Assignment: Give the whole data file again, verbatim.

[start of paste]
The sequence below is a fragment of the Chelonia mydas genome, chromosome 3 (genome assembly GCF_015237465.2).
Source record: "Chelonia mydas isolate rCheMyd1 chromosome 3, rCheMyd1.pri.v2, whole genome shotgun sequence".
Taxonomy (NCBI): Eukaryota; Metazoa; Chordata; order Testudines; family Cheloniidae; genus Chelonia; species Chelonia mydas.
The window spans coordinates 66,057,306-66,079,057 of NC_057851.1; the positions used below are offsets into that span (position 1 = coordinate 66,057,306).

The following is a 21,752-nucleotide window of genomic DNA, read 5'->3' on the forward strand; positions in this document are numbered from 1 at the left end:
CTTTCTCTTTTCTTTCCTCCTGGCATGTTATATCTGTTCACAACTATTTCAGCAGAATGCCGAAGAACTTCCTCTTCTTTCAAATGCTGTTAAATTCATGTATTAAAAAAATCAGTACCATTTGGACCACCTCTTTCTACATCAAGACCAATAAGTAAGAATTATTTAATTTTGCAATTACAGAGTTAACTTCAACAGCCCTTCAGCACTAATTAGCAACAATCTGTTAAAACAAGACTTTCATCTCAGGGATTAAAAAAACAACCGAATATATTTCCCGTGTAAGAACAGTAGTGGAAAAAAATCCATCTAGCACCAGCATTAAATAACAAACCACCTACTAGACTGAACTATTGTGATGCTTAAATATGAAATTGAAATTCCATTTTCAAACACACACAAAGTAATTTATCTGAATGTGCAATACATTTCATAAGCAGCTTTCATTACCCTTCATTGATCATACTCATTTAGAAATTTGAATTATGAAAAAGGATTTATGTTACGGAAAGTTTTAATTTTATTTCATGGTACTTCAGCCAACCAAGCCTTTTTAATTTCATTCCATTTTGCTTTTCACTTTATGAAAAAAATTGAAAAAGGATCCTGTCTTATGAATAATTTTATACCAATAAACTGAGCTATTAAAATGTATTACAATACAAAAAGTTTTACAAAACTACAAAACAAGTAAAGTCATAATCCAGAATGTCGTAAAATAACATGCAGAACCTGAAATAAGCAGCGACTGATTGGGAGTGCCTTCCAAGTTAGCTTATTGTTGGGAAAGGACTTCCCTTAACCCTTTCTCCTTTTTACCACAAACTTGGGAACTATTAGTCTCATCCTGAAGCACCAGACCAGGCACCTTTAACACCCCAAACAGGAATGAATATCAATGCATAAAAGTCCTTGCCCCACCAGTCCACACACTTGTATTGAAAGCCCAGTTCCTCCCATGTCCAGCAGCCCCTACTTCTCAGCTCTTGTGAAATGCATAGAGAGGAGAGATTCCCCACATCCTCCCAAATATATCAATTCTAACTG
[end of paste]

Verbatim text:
The sequence below is a fragment of the Chelonia mydas genome, chromosome 3 (genome assembly GCF_015237465.2).
Source record: "Chelonia mydas isolate rCheMyd1 chromosome 3, rCheMyd1.pri.v2, whole genome shotgun sequence".
Taxonomy (NCBI): Eukaryota; Metazoa; Chordata; order Testudines; family Cheloniidae; genus Chelonia; species Chelonia mydas.
The window spans coordinates 66,057,306-66,079,057 of NC_057851.1; the positions used below are offsets into that span (position 1 = coordinate 66,057,306).

The following is a 21,752-nucleotide window of genomic DNA, read 5'->3' on the forward strand; positions in this document are numbered from 1 at the left end:
CTTTCTCTTTTCTTTCCTCCTGGCATGTTATATCTGTTCACAACTATTTCAGCAGAATGCCGAAGAACTTCCTCTTCTTTCAAATGCTGTTAAATTCATGTATTAAAAAAATCAGTACCATTTGGACCACCTCTTTCTACATCAAGACCAATAAGTAAGAATTATTTAATTTTGCAATTACAGAGTTAACTTCAACAGCCCTTCAGCACTAATTAGCAACAATCTGTTAAAACAAGACTTTCATCTCAGGGATTAAAAAAACAACCGAATATATTTCCCGTGTAAGAACAGTAGTGGAAAAAAATCCATCTAGCACCAGCATTAAATAACAAACCACCTACTAGACTGAACTATTGTGATGCTTAAATATGAAATTGAAATTCCATTTTCAAACACACACAAAGTAATTTATCTGAATGTGCAATACATTTCATAAGCAGCTTTCATTACCCTTCATTGATCATACTCATTTAGAAATTTGAATTATGAAAAAGGATTTATGTTACGGAAAGTTTTAATTTTATTTCATGGTACTTCAGCCAACCAAGCCTTTTTAATTTCATTCCATTTTGCTTTTCACTTTATGAAAAAAATTGAAAAAGGATCCTGTCTTATGAATAATTTTATACCAATAAACTGAGCTATTAAAATGTATTACAATACAAAAAGTTTTACAAAACTACAAAACAAGTAAAGTCATAATCCAGAATGTCGTAAAATAACATGCAGAACCTGAAATAAGCAGCGACTGATTGGGAGTGCCTTCCAAGTTAGCTTATTGTTGGGAAAGGACTTCCCTTAACCCTTTCTCCTTTTTACCACAAACTTGGGAACTATTAGTCTCATCCTGAAGCACCAGACCAGGCACCTTTAACACCCCAAACAGGAATGAATATCAATGCATAAAAGTCCTTGCCCCACCAGTCCACACACTTGTATTGAAAGCCCAGTTCCTCCCATGTCCAGCAGCCCCTACTTCTCAGCTCTTGTGAAATGCATAGAGAGGAGAGATTCCCCACATCCTCCCAAATATATCAATTCTAACTG